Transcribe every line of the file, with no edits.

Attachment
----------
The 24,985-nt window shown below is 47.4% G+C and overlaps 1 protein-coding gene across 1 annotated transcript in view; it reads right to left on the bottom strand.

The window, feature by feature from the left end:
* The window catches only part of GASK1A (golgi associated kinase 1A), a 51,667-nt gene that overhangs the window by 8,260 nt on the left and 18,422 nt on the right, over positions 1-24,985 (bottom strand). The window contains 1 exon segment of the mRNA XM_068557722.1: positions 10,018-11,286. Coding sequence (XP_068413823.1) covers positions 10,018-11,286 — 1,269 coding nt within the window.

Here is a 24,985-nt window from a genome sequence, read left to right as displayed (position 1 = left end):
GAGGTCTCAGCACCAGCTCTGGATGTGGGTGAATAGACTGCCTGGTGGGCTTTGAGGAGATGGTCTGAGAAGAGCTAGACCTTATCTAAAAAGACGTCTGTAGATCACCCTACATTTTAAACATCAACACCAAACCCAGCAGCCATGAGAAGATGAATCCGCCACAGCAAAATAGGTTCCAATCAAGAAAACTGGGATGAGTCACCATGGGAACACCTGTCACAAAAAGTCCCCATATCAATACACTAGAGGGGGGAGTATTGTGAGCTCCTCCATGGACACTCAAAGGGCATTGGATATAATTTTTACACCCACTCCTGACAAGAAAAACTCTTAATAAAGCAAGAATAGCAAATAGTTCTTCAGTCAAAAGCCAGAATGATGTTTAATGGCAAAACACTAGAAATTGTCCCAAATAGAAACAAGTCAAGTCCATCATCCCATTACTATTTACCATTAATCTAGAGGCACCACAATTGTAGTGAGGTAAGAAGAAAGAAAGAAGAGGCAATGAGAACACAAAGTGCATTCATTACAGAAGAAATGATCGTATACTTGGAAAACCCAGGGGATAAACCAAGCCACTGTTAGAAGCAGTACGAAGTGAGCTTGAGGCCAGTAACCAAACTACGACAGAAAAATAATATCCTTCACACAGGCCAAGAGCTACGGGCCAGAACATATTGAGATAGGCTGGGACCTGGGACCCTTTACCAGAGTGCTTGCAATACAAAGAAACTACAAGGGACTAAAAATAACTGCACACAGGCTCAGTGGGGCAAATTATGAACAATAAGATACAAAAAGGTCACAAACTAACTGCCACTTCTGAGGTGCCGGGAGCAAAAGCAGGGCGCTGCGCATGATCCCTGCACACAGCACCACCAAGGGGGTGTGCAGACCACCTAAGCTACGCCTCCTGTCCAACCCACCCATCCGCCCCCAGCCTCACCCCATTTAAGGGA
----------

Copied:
The 24,985-nt window shown below is 47.4% G+C and overlaps 1 protein-coding gene across 1 annotated transcript in view; it reads right to left on the bottom strand.

The window, feature by feature from the left end:
* The window catches only part of GASK1A (golgi associated kinase 1A), a 51,667-nt gene that overhangs the window by 8,260 nt on the left and 18,422 nt on the right, over positions 1-24,985 (bottom strand). The window contains 1 exon segment of the mRNA XM_068557722.1: positions 10,018-11,286. Coding sequence (XP_068413823.1) covers positions 10,018-11,286 — 1,269 coding nt within the window.

Here is a 24,985-nt window from a genome sequence, read left to right as displayed (position 1 = left end):
GAGGTCTCAGCACCAGCTCTGGATGTGGGTGAATAGACTGCCTGGTGGGCTTTGAGGAGATGGTCTGAGAAGAGCTAGACCTTATCTAAAAAGACGTCTGTAGATCACCCTACATTTTAAACATCAACACCAAACCCAGCAGCCATGAGAAGATGAATCCGCCACAGCAAAATAGGTTCCAATCAAGAAAACTGGGATGAGTCACCATGGGAACACCTGTCACAAAAAGTCCCCATATCAATACACTAGAGGGGGGAGTATTGTGAGCTCCTCCATGGACACTCAAAGGGCATTGGATATAATTTTTACACCCACTCCTGACAAGAAAAACTCTTAATAAAGCAAGAATAGCAAATAGTTCTTCAGTCAAAAGCCAGAATGATGTTTAATGGCAAAACACTAGAAATTGTCCCAAATAGAAACAAGTCAAGTCCATCATCCCATTACTATTTACCATTAATCTAGAGGCACCACAATTGTAGTGAGGTAAGAAGAAAGAAAGAAGAGGCAATGAGAACACAAAGTGCATTCATTACAGAAGAAATGATCGTATACTTGGAAAACCCAGGGGATAAACCAAGCCACTGTTAGAAGCAGTACGAAGTGAGCTTGAGGCCAGTAACCAAACTACGACAGAAAAATAATATCCTTCACACAGGCCAAGAGCTACGGGCCAGAACATATTGAGATAGGCTGGGACCTGGGACCCTTTACCAGAGTGCTTGCAATACAAAGAAACTACAAGGGACTAAAAATAACTGCACACAGGCTCAGTGGGGCAAATTATGAACAATAAGATACAAAAAGGTCACAAACTAACTGCCACTTCTGAGGTGCCGGGAGCAAAAGCAGGGCGCTGCGCATGATCCCTGCACACAGCACCACCAAGGGGGTGTGCAGACCACCTAAGCTACGCCTCCTGTCCAACCCACCCATCCGCCCCCAGCCTCACCCCATTTAAGGGA